Understanding Hypoxia and its Causes and Benefits of Oxygen Therapy
Hypoxia can be caused by cardiovascular failure such as shock, abnormal hemoglobin, cardiovascular disease, alveolar hypoventilation, shunt lesions, diffusion problems, ventilation-perfusion abnormalities, chemical effects eg carbon monoxide, altitude, local tissue factors eg increased metabolic demand, effects on tissue metabolism which further lead to tissue acidosis and result in effects on vital signs and effects on the level of consciousness.
In anesthesia, respiratory failure may be caused by surgery itself, for example because of a muscle relaxant drug, due to vomiting or mucus, a disease (coma, stroke, brain inflammation), trauma / accident (maxillofacial trauma, head trauma, poisoning) .
Hypoxia is the decrease in oxygen that enters the tissue to below the physiologic level although adequate blood perfusion (blood flow through the pulmonary circulation) tissue occurs due to reduced oxygen pressure in the surrounding air. The ultimate goal of breathing is to maintain the concentration (amount) of oxygen, carbon dioxide and hydrogen ions in body fluids.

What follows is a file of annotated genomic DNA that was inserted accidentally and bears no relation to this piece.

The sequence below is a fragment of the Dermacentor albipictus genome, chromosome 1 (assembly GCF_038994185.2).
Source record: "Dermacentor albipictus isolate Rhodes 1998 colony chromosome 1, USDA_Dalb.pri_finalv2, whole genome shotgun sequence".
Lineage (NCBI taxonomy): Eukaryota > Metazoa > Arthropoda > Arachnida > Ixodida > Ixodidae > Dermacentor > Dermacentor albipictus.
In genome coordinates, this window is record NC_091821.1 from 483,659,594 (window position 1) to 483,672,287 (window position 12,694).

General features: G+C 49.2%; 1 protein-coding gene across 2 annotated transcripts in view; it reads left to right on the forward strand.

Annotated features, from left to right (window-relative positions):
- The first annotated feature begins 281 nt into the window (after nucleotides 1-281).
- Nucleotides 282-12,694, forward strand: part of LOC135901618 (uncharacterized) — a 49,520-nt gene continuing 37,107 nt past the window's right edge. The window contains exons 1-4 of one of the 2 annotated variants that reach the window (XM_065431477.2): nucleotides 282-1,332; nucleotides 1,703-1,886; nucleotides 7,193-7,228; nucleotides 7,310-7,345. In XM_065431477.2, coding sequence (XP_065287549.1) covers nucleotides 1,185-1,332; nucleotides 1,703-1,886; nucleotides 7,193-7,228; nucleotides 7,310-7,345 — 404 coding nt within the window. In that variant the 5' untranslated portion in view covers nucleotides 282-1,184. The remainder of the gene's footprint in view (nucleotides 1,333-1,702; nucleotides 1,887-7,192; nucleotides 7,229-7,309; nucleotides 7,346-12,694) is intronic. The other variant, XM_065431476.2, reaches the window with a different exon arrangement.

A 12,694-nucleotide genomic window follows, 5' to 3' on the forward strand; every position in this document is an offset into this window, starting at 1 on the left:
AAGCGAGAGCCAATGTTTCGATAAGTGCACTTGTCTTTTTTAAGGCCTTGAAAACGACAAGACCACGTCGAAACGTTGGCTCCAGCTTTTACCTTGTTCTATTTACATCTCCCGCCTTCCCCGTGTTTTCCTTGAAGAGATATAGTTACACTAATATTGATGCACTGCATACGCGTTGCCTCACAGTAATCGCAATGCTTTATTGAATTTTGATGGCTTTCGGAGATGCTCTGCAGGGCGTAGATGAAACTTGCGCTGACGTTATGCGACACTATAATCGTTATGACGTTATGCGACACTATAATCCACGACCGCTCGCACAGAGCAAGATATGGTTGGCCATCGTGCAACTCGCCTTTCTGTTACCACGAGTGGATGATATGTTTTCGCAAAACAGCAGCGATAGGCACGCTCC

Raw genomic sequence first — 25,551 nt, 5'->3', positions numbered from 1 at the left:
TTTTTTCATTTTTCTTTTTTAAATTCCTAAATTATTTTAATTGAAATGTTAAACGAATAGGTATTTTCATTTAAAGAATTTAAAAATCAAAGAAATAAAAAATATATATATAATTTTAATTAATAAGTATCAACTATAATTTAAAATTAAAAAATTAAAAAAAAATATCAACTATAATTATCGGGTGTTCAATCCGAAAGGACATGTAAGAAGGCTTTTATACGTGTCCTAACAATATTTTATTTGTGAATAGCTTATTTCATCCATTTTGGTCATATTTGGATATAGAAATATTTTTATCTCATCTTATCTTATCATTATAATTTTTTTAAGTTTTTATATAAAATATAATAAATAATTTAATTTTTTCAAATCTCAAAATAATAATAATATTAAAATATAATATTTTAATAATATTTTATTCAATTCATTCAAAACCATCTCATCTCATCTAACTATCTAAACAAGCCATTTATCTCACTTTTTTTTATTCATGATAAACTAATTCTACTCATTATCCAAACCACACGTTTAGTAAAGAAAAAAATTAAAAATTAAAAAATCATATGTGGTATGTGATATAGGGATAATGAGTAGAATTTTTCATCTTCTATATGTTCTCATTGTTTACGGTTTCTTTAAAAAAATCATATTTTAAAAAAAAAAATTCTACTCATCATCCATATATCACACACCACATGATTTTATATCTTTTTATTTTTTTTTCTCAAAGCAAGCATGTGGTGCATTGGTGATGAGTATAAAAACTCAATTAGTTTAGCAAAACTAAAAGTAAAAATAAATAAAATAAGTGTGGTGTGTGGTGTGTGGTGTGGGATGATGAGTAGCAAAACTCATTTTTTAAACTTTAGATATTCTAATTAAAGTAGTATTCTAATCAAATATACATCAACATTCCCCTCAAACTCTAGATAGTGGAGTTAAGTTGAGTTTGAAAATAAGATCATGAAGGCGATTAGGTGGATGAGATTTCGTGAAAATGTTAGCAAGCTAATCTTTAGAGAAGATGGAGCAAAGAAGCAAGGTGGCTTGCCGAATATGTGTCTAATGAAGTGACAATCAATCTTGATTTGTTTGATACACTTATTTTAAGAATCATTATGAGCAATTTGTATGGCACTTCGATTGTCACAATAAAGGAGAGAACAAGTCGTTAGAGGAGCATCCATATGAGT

Excess carbon dioxide or hydrogen ion affects respiration, especially its own respiratory central stimulatory effect, leading to a strong increase of inspiratory and expiratory signals to the respiratory muscles. Due to increased ventilation, the release of carbon dioxide from the blood increases, it also removes hydrogen ions from the blood because the reduction of carbon dioxide also reduces the carbonic acid blood. Various circumstances that decrease oxygen transport from lung to tissue include anemia, where the total amount of hemoglobin that serves to carry oxygen is reduced, carbon dioxide poisoning, so most of the hemoglobin becomes unable to transport oxygen, and decreased blood flow to the tissues can be caused by decreased cardiac output localized ischemia network.